I was checking out Lavera Organic Skin Care and got distracted by the following information they’ve posted regarding mineral makeup on their website.
Recent UK studies advise of strong health risks when using Titanium Dioxide (TiO2) in nano particle form in powdered mineral makeup. These inhaled TiO2 nano particles coming in contact with living tissue have a similar effect as asbestos and can cause lung cancer.
However, TiO2 is safe when contained in cream form as it cannot then become airborne. This is typically the case in sun screens. In cream form, TiO2 stays on the upper layers of the skin and does not come in contact with living tissue.
I was rather surprised because I have always regarded mineral makeup to be safer as it uses crushed minerals and unlike most cosmetics, contains no talc, chemical additives, fragrance, fillers, preservatives, or dyes. In addition, maybe I didn’t understand the second paragraph too well, but shouldn’t they be comparing with nano-based TiO2 in cream form because that’s been generally regarded as potentially risky?
I’ve written before about avoiding nano-based beauty products because nanotechnology involves manipulating properties of tiny particles, measuring one-billionth of a meter. The concern is that these particles used in skincare products can penetrate our skin, travel into our bloodstream and wreak havoc to our system. However, despite my initial concern, I am actually using a nano-based sunblock now because there is still very little factual evidence available about the harmful penetration of these nano-particles into our skin.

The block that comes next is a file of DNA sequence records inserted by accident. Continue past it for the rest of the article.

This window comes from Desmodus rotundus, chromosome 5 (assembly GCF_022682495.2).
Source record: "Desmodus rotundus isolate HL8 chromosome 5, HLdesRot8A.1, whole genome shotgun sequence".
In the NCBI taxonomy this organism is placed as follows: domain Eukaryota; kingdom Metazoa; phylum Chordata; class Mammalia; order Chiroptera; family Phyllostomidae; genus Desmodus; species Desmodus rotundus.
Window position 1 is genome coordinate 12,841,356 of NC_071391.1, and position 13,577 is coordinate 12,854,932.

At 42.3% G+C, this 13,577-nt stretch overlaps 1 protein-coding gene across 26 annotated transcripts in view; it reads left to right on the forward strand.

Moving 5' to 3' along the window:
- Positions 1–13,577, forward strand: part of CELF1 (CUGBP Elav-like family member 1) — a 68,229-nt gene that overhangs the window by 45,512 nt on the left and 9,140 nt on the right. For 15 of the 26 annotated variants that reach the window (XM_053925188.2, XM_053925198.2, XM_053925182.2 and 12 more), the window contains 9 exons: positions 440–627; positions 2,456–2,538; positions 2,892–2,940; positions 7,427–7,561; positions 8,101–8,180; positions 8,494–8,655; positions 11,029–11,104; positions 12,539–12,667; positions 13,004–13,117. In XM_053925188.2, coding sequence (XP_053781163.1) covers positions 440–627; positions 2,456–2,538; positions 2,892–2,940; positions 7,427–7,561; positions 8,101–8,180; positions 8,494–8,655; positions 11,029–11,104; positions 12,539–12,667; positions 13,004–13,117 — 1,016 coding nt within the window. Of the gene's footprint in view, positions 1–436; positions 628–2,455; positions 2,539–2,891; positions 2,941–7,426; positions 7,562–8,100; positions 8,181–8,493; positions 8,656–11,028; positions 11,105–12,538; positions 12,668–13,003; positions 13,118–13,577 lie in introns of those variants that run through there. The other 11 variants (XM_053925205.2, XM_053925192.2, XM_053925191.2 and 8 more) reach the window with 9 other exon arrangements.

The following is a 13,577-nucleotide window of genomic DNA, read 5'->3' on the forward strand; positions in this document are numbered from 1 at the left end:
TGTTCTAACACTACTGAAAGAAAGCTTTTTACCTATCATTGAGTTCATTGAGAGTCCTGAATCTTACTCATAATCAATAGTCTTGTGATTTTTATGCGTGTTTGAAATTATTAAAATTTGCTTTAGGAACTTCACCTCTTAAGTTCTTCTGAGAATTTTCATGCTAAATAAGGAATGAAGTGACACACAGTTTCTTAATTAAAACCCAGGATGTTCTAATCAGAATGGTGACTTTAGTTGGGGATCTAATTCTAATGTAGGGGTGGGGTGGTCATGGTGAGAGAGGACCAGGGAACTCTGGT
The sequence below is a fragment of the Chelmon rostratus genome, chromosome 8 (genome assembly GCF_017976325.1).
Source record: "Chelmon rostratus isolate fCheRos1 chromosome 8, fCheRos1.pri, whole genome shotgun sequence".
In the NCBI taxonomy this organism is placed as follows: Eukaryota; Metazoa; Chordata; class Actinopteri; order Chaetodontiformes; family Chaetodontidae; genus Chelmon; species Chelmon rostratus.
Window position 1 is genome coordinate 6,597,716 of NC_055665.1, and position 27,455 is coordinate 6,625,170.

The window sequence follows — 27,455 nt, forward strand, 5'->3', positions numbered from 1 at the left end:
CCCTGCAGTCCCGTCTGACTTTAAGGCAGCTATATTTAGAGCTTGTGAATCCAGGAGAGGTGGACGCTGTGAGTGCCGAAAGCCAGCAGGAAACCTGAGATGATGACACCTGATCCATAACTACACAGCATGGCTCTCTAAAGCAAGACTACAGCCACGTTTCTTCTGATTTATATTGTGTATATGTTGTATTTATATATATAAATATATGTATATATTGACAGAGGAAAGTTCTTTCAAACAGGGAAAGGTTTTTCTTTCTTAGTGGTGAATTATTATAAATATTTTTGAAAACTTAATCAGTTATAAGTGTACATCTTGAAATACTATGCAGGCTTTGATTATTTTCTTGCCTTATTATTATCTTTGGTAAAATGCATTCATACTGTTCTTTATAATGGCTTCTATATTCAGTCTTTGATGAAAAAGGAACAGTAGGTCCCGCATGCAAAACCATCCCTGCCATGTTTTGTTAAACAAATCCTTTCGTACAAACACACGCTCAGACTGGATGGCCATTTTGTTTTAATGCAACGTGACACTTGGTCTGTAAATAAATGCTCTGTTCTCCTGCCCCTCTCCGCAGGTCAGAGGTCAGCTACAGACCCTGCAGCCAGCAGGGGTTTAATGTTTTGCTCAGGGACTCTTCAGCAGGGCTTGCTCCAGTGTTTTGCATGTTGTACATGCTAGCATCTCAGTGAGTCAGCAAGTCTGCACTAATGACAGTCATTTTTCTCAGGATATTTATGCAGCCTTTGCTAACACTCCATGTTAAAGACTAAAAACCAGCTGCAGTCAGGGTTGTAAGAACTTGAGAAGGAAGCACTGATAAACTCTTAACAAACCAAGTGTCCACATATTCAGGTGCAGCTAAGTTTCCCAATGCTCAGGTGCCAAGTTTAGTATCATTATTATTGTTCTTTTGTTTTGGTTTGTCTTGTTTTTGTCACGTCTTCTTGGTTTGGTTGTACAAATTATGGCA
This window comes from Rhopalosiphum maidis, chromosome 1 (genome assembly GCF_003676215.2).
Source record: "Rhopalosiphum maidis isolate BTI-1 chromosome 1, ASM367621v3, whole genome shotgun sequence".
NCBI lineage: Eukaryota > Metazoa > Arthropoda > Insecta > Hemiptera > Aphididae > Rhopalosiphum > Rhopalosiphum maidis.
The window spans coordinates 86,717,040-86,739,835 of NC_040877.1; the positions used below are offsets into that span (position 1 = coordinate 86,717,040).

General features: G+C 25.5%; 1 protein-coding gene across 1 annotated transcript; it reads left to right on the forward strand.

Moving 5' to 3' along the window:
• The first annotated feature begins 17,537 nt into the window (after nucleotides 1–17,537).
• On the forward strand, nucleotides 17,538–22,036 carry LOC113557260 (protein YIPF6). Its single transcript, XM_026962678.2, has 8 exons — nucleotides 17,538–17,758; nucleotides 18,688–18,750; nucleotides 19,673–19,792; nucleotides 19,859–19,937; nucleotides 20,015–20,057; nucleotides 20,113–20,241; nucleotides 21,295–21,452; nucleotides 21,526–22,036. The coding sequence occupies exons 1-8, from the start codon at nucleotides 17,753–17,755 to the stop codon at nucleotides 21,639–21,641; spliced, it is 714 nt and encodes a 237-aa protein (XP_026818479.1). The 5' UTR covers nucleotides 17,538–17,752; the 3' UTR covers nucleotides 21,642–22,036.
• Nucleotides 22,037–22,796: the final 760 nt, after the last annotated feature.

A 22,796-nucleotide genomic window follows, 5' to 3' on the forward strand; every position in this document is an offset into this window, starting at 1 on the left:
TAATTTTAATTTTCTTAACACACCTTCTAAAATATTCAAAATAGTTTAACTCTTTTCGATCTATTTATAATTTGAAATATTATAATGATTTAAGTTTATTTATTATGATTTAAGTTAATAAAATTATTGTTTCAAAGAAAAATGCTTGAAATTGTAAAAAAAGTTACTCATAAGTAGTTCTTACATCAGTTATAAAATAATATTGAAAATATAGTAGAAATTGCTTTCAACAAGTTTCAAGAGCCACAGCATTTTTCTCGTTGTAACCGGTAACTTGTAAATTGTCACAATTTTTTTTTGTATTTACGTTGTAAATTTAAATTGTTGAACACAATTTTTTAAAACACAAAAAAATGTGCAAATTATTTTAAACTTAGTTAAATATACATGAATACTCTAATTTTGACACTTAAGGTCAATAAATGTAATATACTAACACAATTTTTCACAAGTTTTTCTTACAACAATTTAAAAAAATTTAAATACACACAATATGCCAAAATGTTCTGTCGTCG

But my current concern is, do all powdered mineral makeup contain TiO2 nano particles and are they all unsafe? And the answer, it seems, is dependent on the actual formulation.
Mineral makeup without micronized or nano particles
First, not all cosmetic manufacturers of mineral makeup use micronized or nano particles in their formulations. So far, the two which I’m currently using, Erth’s mineral makeup and Everyday Minerals, have stated on their websites that their products do not contain nano or micronized particles.
The other two I’ve tested, Lumiere and Alima, also contain no micronized or nano particles. In fact, a quick glance at the list indicates that many of the mineral makeup brands avoid micronized ingredients.
(Please note that micronized particles are generally referred to as nano particles in the industry.)
Besides the health concerns, the more important reason I found out from reading an article titled micronized minerals vs non-micronized minerals, is that mineral makeup which contain micronized or nano particles would not provide any notable coverage at all. They are so fine and light that they become airborne very easily. And the smaller the particle, the more sheer and natural looking the application will be and that would be insufficient for women to obscure redness and fine lines.
Particle sizes 50 nanometers and larger
Second, for those who do use micronized or nano particles in their mineral makeup line, particle shape, size, density, and composition all figure into their hazard potential.
For example, Colorescience which uses nanotechnology in their mineral makeup line stated that they use particle sizes 50+ nanometers and particle sizes 50 nanometers and larger cannot be absorbed into the skin. Additionally, all of the minerals in their products are coated with Organo Silicone and that waterproofs the particles, increases the particle size and protects the particles from being inhaled and absorbed into the skin. Finally, Colorescience stated that once different size minerals are blended together, a process called agglomeration occurs.
That means the larger and smaller molecules group together to become larger as a whole, sort of like a magnet. So the final particle size is much larger than even the 50+ nanometers because the minerals are now a group.
I thought this is really interesting information. I understand better now that not all mineral makeup are created alike and as a mineral makeup lover, I will be actively looking out for micronized particles in any new mineral makeup which I may try and if I should use one containing such ingredients, I will exercise more caution during application. Some good tips I found on the forums are to keep the fan off when applying your mineral foundation, don’t inhale during application or use a wet brush instead!